News Roundup – North Carolina Criminal Law

The long-awaited North Carolina sports betting law went into effect on Monday. House Bill 347, which was passed last summer, authorizes and regulates wagering on horse racing and on professional, college, and amateur sports. It allows up to twelve legal online sportsbooks and eight in-person sportsbooks to operate at professional sports venues in the state.

The law provides the following penalties for violations of its provisions:

  • A Class 2 misdemeanor for knowingly engaging in wagering in violation of the new law;
  • A Class 2 misdemeanor for any person under the age of 21 to engage in wagering;
  • A Class G felony to influence or attempt to influence the outcome of any competition or aspect of any competition that is the subject of wagering; and
  • A Class I felony for any applicant for a license under the new laws to willfully furnish, supply, or otherwise give false information on the license application.

In other legislative news, a bill aimed at outlawing “revenge porn” in Massachusetts was approved unanimously by the Massachusetts House on Wednesday. Minors who possess, purchase, or share explicit photos of themselves or other minors can currently be charged with violating the state’s child pornography laws and are required to register as sex offenders. Instead of criminal punishment, the bill would allow minors to be diverted to an educational program, which would teach teenagers about the legal and nonlegal consequences of sexting. Massachusetts and South Carolina are the only states with no current protections against image-based sexual assault. AP News has more on other provisions of the bill.

Alabama permitted to conduct the nation’s first execution using nitrogen gas. A federal judge ruled Wednesday that Alabama will be allowed to put an inmate to death with nitrogen gas later this month. The state’s plans call for placing a respirator-type face mask over the inmate’s nose and mouth to replace breathable air with nitrogen, causing him to die from lack of oxygen. Alabama, Mississippi, and Oklahoma are the only states that have authorized nitrogen hypoxia as an execution method, but no state has attempted to use it so far. The question of whether the execution by nitrogen gas can ultimately proceed could end up before the U.S. Supreme Court.

Second-largest wrongful conviction settlement ever. A North Carolina man who was exonerated and freed after serving 44 years in prison for a crime he did not commit is set to receive a $25 million settlement. Ronnie Long was accused of raping a 54-year-old white woman and convicted of rape and burglary in 1976 by an all-white jury. His conviction was vacated in 2020 after “a trickle of post-trial disclosures … unearthed a troubling and striking pattern of deliberate police suppression of material evidence.” Long’s settlement includes $22 million from the city of Concord and $3 million from the North Carolina State Bureau of Investigation.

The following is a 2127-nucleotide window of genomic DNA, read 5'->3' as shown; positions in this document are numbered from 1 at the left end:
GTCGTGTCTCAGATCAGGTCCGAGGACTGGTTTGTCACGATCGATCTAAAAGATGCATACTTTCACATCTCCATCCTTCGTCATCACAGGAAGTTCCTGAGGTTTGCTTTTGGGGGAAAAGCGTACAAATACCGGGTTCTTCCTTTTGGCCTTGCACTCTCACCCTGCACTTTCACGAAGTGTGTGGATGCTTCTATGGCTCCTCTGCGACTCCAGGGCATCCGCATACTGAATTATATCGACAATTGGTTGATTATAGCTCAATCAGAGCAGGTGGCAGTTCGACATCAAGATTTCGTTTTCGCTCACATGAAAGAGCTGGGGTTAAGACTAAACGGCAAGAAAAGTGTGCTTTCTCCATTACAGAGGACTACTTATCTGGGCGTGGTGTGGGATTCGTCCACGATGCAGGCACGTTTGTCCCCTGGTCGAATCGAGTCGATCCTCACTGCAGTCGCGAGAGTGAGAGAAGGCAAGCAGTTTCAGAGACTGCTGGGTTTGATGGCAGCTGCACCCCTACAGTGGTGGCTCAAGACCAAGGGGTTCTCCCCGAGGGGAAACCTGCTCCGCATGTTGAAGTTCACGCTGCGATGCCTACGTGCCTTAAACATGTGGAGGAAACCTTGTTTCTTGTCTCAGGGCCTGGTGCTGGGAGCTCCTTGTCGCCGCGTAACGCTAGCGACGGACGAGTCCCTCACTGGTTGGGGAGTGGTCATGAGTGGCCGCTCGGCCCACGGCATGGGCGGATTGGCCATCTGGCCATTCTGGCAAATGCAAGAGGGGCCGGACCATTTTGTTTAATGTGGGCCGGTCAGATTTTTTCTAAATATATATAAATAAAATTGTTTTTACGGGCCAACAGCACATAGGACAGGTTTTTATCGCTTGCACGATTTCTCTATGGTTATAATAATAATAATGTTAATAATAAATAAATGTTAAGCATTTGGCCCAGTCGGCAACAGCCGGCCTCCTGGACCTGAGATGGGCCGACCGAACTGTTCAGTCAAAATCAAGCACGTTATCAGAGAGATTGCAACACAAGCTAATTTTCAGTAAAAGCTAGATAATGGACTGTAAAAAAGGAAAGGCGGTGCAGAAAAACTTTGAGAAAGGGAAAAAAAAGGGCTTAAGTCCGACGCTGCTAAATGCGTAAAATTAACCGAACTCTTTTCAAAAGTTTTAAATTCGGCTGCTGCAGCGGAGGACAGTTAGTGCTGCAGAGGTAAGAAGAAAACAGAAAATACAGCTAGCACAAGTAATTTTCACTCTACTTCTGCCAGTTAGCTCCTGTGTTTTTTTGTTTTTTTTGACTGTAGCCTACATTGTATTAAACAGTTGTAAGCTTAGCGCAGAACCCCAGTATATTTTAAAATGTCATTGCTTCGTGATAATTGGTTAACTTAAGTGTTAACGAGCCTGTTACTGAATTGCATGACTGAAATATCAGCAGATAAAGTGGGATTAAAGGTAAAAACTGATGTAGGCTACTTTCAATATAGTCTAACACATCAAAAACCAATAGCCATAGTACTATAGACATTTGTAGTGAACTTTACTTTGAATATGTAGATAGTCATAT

More money, more problems. A 71-year-old serial bank robber who was recently released from prison was arrested for committing yet another robbery. Bruce Bell entered a Chase bank in Sun Valley, California, where he grabbed an employee and pointed a gun at them, forcing them to grant him access to the teller’s office and ordering another employee to fill his bag with cash. According to this article, he made out with more than $60,000 before he was taken into custody by police.

Before this incident, Bell had robbed four other banks in the past and spent 40 years in federal prisons. He was released in July 2021 on supervised release. After spending more than half of his life incarcerated, Bell is back in jail in an LAPD facility. His bail is set at $1.6 million.

North Carolina woman chews through the seat of a police cruiser after arrest. A woman arrested on an assault charge in Boone became so upset that she chewed through the backseat of a police cruiser. Boone Police Sergeant said the woman’s actions resulted in roughly $650 worth of damages to the vehicle. The damage to the seat was discovered after the woman was processed into the jail, and the department is still weighing whether to file additional charges against the woman in connection with the damage.

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